CNS Canada — ICE Futures Canada canola contracts dropped sharply during the week ended Wednesday, but managed to recover off of those nearby lows with oversold price sentiment and an increase in commercial demand providing some support.
Further gains may be hard to come by, however, as large unpriced supplies overhang the market.
The nearby May canola contract lost roughly $30 per tonne in the span of two days (March 20 to 21), before gaining steadily the following three sessions to be only $10 off its nearby high of about $469 per tonne. However, farmer selling is said to be picking up as prices move back up, which could limit any further strength above that level.
“We are firm in canola, but are also bumping into some selling as it moves up,” said Ken Ball of PI Financial in Winnipeg. He said any strength in the market should be seen as a good selling opportunity for Canadian canola producers.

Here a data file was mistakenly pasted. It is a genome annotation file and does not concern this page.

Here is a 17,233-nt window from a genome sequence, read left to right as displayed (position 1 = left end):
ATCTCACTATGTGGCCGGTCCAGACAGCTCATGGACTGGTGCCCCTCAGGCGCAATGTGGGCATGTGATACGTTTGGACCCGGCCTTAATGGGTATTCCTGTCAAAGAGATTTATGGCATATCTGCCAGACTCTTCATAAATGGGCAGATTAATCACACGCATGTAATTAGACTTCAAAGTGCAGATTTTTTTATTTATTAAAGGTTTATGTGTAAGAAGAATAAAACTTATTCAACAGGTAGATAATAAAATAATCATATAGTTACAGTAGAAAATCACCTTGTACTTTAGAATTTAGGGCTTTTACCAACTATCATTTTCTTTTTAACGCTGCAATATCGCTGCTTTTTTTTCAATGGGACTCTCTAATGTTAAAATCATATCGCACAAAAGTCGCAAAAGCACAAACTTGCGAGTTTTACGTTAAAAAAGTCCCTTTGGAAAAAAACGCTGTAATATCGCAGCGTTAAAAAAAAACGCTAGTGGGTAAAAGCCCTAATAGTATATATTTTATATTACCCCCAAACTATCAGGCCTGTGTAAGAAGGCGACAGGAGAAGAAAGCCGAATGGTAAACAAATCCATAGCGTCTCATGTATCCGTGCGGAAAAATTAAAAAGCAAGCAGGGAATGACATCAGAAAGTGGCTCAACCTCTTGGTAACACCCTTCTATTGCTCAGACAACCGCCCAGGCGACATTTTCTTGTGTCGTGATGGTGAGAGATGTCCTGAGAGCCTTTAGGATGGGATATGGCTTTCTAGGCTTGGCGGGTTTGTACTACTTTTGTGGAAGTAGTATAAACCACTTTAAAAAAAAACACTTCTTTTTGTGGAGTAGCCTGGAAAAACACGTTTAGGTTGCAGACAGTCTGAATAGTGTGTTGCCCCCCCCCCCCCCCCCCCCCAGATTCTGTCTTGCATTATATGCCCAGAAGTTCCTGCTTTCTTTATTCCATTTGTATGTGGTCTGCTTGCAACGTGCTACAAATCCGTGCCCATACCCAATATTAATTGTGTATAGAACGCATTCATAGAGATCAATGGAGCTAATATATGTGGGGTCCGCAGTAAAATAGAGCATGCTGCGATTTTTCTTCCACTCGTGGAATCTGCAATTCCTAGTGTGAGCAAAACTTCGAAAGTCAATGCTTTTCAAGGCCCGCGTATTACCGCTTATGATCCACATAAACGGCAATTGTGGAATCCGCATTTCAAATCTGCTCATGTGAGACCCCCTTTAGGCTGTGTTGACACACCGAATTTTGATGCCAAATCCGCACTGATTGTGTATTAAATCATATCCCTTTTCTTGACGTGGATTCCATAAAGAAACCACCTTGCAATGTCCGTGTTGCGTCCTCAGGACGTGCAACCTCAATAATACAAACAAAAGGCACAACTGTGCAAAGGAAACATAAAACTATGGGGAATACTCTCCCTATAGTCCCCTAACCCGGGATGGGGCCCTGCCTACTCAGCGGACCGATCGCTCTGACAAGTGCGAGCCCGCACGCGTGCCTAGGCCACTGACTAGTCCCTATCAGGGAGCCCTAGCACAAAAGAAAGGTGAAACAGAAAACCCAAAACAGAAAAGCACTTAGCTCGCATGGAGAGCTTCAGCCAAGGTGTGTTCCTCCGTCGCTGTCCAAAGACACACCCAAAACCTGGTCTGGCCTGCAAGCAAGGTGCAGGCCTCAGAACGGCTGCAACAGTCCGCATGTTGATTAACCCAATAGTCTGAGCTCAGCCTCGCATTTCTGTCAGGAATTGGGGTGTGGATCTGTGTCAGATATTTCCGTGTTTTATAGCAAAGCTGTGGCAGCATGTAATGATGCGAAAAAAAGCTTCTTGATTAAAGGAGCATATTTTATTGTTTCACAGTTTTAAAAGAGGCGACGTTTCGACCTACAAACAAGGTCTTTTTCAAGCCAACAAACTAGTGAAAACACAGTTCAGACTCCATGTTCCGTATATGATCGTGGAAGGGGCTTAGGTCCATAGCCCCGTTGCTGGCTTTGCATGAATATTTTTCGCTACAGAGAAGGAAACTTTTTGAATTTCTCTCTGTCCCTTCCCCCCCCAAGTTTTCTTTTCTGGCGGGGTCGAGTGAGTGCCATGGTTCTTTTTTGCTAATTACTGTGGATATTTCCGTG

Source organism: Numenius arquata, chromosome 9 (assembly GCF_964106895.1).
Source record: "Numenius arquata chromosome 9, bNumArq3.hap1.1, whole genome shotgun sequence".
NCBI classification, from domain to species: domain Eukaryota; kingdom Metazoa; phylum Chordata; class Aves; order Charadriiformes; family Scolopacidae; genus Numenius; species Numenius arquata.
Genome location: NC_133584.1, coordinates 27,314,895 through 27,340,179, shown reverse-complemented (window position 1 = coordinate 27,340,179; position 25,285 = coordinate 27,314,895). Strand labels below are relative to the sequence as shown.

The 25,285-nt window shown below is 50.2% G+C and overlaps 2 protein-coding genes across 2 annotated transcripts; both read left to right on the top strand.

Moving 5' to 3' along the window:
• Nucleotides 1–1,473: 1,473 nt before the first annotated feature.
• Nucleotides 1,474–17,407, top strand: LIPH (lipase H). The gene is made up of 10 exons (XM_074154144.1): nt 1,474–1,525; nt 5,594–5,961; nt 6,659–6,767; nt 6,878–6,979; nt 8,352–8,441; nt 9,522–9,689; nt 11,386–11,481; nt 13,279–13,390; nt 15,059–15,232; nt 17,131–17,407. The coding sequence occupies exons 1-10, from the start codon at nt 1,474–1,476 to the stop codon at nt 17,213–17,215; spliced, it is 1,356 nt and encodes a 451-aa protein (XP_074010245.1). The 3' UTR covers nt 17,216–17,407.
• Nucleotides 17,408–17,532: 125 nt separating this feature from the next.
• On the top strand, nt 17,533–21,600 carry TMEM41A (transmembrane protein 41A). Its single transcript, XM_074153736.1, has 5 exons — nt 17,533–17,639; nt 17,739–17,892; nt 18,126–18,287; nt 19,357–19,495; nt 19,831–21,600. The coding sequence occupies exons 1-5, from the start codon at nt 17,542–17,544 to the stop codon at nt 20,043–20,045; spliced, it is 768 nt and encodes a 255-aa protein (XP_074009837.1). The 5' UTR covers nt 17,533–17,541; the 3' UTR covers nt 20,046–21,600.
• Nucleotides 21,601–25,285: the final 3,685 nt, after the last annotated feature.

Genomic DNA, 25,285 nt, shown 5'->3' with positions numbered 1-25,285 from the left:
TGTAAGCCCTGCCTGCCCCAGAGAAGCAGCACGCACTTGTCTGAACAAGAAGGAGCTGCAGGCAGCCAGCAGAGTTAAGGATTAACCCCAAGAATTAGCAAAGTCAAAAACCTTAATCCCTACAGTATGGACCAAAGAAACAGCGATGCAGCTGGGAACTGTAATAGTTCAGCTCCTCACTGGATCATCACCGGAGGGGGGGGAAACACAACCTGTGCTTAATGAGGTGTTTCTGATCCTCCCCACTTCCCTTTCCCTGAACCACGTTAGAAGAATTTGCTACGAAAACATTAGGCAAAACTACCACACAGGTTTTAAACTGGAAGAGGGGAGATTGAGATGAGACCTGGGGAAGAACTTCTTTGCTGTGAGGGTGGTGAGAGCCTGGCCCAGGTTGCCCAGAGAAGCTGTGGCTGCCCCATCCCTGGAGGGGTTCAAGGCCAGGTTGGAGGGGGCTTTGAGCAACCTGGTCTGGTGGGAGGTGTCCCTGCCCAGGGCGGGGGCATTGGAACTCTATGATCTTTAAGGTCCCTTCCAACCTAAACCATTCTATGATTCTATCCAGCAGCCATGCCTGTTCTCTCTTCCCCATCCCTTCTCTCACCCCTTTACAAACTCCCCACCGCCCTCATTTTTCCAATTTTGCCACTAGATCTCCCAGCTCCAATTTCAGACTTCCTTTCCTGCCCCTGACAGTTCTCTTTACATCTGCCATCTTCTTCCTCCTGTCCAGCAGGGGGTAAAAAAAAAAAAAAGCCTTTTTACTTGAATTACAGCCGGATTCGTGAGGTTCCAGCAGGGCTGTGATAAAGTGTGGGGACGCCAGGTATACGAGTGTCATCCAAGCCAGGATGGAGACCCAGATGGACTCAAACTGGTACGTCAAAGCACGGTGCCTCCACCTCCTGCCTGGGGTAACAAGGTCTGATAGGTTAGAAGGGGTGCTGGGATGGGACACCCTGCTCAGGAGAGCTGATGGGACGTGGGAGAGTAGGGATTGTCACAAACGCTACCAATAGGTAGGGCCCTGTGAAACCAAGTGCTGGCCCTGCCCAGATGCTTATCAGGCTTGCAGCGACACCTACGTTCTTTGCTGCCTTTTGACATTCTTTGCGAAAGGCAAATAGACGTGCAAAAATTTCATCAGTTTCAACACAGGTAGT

“There is just a mountain of canola waiting to be sold — a mountain bigger than any we’ve ever seen before,” said Ball, adding “there are thousands of growers out there who have not yet sold one tonne of last year’s canola.”
Those producers, he said, will need to make sales now in order to generate some cash flow ahead of spring planting.
On the other side, Ball said routine commercial demand would provide some support for canola, but noted that end users were also not looking to push values higher.
Speculators, meanwhile, have been noted buyers, with more chart-based buying a possibility depending on what happens in the CBOT soy market.
The U.S. Department of Agriculture releases its quarterly stocks as of March 1 report on March 31, which has led to volatility in the grain and oilseed markets in past years. USDA also releases its prospective plantings report on March 31.
— Phil Franz-Warkentin writes for Commodity News Service Canada, a Winnipeg company specializing in grain and commodity market reporting.